Baghdad, Iraq Defense Secretary Robert Gates traded ideas with Iraqi leaders Thursday about boosting military assistance for the embattled government and warned Iraq's neighbors that the U.S. will be a presence in the Persian Gulf for a long time.
But on the second day of a visit to the war zone, the new Pentagon chief would not answer the key question on the minds of many, including U.S. troops: Will he recommend a short-term increase in the number of American forces in Iraq?
Speaking after meetings with Prime Minister Nouri al-Maliki and other Iraqi officials, Gates said the talks were "mainly on the overall approach, including the possibility of some additional assistance." He said no numbers of additional troops were discussed.
"We were really talking in broad terms," said Gates, who is in his first week as defense secretary.
Gates' visit comes as President Bush reassesses U.S. policy in the war, which is solidly opposed by the American public after 3 1/2 years of bloodshed. Among the president's options is whether to quickly add thousands of U.S. troops to the 140,000 already in Iraq, in hopes of slowing the escalating violence in Baghdad and elsewhere.
In the meetings, Gates said he discussed how "with Iraqis in the lead, we can best play a supporting role" in helping bring order to the country. He said he assured the Iraqis of "the steadfastness of American support and our enduring presence in the Persian Gulf."
Earlier in the day, he said Iran and Syria are playing a negative role in the violence. A special U.S. commission, the Iraq Study Group, recently suggested a diplomatic push that would involve all of Iraq's neighbors - including Iran and Syria. Bush, however, has seemed disinclined to involve those two American nemeses.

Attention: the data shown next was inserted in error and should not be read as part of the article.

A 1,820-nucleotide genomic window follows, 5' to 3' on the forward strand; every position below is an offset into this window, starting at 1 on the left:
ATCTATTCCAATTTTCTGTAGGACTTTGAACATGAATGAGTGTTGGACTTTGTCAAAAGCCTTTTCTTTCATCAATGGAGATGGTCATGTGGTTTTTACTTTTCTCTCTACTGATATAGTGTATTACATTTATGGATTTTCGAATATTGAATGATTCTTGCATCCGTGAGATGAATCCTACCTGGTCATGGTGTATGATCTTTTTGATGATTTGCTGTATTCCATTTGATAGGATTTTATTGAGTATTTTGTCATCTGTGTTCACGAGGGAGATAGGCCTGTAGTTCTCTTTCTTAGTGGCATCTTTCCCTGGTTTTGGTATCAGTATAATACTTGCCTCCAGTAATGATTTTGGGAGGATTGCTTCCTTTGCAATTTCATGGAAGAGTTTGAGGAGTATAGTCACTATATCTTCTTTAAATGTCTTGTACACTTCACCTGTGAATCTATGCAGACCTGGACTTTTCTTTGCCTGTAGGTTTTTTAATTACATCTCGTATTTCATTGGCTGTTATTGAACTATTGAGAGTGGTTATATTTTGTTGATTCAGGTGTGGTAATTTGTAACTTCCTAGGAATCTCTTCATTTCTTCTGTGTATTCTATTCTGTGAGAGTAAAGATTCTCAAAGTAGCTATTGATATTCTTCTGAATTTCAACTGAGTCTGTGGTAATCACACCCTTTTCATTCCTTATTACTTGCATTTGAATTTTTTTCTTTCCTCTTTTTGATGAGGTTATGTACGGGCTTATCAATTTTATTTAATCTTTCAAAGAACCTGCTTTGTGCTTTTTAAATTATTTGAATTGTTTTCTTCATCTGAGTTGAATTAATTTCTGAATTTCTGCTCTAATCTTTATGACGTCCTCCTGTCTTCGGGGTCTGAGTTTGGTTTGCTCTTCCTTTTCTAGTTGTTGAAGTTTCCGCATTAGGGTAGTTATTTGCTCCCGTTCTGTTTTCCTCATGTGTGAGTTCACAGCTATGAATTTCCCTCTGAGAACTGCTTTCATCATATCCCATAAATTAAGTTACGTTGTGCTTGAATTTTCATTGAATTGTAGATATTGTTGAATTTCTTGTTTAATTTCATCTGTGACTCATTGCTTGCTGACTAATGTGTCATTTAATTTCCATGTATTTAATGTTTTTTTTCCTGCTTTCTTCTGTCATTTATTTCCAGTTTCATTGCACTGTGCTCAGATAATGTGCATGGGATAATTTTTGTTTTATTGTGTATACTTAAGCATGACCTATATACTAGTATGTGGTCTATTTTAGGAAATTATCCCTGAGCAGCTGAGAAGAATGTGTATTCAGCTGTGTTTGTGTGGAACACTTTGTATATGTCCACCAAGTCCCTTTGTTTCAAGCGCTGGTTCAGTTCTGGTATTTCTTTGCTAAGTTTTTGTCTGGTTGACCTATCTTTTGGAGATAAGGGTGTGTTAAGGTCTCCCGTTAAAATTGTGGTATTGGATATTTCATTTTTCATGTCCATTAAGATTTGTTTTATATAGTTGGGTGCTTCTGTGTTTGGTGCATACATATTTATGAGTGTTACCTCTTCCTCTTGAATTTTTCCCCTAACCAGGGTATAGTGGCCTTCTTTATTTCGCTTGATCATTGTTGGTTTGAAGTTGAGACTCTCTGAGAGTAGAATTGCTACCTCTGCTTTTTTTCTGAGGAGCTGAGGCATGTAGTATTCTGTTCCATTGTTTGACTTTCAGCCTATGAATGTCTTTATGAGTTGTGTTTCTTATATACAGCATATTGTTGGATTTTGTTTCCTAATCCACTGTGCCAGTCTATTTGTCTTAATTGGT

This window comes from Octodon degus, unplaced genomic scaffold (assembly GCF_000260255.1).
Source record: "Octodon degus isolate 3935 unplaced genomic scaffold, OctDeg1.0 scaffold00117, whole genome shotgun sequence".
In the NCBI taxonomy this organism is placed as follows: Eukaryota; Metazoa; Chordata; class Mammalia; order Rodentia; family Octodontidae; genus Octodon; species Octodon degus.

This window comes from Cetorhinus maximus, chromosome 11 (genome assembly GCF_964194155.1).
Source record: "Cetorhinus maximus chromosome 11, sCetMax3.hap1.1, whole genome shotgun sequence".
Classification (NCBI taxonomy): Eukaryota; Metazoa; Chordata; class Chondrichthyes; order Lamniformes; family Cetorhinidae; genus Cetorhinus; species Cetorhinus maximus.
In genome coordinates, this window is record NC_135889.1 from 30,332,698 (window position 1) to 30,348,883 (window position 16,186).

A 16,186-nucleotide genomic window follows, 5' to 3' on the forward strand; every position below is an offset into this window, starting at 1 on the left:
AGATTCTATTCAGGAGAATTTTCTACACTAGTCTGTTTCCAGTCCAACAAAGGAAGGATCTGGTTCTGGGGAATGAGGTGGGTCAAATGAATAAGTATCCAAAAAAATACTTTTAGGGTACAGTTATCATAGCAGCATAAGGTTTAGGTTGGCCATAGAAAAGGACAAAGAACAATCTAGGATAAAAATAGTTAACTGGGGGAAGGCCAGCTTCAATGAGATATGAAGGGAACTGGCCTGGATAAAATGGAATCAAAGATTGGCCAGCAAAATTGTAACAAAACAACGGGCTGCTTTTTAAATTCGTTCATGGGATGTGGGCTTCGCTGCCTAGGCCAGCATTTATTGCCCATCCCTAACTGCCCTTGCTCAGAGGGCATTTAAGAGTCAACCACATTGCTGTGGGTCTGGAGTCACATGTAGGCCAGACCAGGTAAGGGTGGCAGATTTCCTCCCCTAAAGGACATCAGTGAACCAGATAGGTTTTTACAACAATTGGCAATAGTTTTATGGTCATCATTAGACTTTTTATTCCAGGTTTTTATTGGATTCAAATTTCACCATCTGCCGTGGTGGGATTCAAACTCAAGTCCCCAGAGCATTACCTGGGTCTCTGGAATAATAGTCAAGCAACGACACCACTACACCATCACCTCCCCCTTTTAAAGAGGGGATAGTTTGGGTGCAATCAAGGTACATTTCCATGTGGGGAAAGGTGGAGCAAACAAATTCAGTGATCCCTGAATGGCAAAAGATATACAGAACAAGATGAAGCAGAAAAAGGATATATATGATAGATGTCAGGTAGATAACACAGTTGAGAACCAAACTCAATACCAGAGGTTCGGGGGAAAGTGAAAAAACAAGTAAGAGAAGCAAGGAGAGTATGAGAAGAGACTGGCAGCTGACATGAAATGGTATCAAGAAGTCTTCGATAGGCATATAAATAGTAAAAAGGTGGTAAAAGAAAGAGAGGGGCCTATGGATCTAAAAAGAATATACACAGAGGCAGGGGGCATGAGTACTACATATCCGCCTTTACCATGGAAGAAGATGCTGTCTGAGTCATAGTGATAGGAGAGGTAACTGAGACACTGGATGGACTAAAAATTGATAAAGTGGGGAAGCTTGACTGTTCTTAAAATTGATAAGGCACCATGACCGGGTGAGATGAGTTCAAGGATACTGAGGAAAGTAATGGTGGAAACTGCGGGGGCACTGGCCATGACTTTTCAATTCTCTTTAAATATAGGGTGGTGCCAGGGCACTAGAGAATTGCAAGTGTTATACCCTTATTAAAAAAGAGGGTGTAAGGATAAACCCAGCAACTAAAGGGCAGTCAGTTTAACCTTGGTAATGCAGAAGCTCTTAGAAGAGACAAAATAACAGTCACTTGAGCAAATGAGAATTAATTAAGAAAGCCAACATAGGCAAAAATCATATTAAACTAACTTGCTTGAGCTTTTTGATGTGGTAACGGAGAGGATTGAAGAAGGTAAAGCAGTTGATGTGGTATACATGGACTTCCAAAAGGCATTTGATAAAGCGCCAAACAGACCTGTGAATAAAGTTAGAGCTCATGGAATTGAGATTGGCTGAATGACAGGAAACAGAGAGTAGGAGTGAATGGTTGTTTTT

"We need to make damned sure that the neighbors understand that we're going to be here for a long time - here being the Persian Gulf," said Gates during a morning meeting with soldiers.
After Gates met with U.S. soldiers at Camp Victory, several said the extra forces would help.
"Sir, I think we need to just keep doing what we're doing," Spc. Jason T. Glenn, with the 101st Military Intelligence Brigade Combat Team of the 1st Infantry Division, told Gates during a breakfast session with about 15 soldiers.
"I really think we need more troops here," Glenn said. "With more presence on the ground, more troops might hold them off long enough to where we can get the Iraqi Army trained up."
Military commanders worry that rushing thousands more Americans to the battlefront could prompt Iraqis to slow their effort to take control of their country.
Those concerns are "clearly a consideration" in mapping out future strategy, Gates said.
When Gates asked whether adding forces would help, he got a roomful of nods and smattering of "yes, sir" responses.
The soldiers told him they think the Iraqi Army is getting better, but that it should be bigger and that many of the Iraqis are still not showing up for duty.